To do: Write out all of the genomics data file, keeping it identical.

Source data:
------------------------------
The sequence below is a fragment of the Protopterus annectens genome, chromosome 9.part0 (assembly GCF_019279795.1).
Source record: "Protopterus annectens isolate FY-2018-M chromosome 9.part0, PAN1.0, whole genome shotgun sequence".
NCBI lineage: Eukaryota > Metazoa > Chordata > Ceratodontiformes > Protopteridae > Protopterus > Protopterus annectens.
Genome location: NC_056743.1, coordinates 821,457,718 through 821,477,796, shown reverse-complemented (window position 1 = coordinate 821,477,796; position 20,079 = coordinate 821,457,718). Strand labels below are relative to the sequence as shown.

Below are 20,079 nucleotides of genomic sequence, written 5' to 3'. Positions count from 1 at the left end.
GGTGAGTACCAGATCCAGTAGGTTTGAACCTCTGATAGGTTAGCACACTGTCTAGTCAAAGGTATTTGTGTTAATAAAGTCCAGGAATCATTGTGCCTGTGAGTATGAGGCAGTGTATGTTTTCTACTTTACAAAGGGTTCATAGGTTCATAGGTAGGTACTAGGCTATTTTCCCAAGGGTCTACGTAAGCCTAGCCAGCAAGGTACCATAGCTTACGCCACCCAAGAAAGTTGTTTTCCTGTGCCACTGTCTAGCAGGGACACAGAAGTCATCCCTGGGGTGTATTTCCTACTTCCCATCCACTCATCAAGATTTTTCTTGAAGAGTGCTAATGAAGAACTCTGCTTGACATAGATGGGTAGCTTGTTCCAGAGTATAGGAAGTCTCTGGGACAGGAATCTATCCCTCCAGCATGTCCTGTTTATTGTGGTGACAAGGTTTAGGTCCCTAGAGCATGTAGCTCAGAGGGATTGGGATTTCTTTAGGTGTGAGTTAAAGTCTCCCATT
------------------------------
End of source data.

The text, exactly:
The sequence below is a fragment of the Protopterus annectens genome, chromosome 9.part0 (assembly GCF_019279795.1).
Source record: "Protopterus annectens isolate FY-2018-M chromosome 9.part0, PAN1.0, whole genome shotgun sequence".
NCBI lineage: Eukaryota > Metazoa > Chordata > Ceratodontiformes > Protopteridae > Protopterus > Protopterus annectens.
Genome location: NC_056743.1, coordinates 821,457,718 through 821,477,796, shown reverse-complemented (window position 1 = coordinate 821,477,796; position 20,079 = coordinate 821,457,718). Strand labels below are relative to the sequence as shown.

Below are 20,079 nucleotides of genomic sequence, written 5' to 3'. Positions count from 1 at the left end.
GGTGAGTACCAGATCCAGTAGGTTTGAACCTCTGATAGGTTAGCACACTGTCTAGTCAAAGGTATTTGTGTTAATAAAGTCCAGGAATCATTGTGCCTGTGAGTATGAGGCAGTGTATGTTTTCTACTTTACAAAGGGTTCATAGGTTCATAGGTAGGTACTAGGCTATTTTCCCAAGGGTCTACGTAAGCCTAGCCAGCAAGGTACCATAGCTTACGCCACCCAAGAAAGTTGTTTTCCTGTGCCACTGTCTAGCAGGGACACAGAAGTCATCCCTGGGGTGTATTTCCTACTTCCCATCCACTCATCAAGATTTTTCTTGAAGAGTGCTAATGAAGAACTCTGCTTGACATAGATGGGTAGCTTGTTCCAGAGTATAGGAAGTCTCTGGGACAGGAATCTATCCCTCCAGCATGTCCTGTTTATTGTGGTGACAAGGTTTAGGTCCCTAGAGCATGTAGCTCAGAGGGATTGGGATTTCTTTAGGTGTGAGTTAAAGTCTCCCATT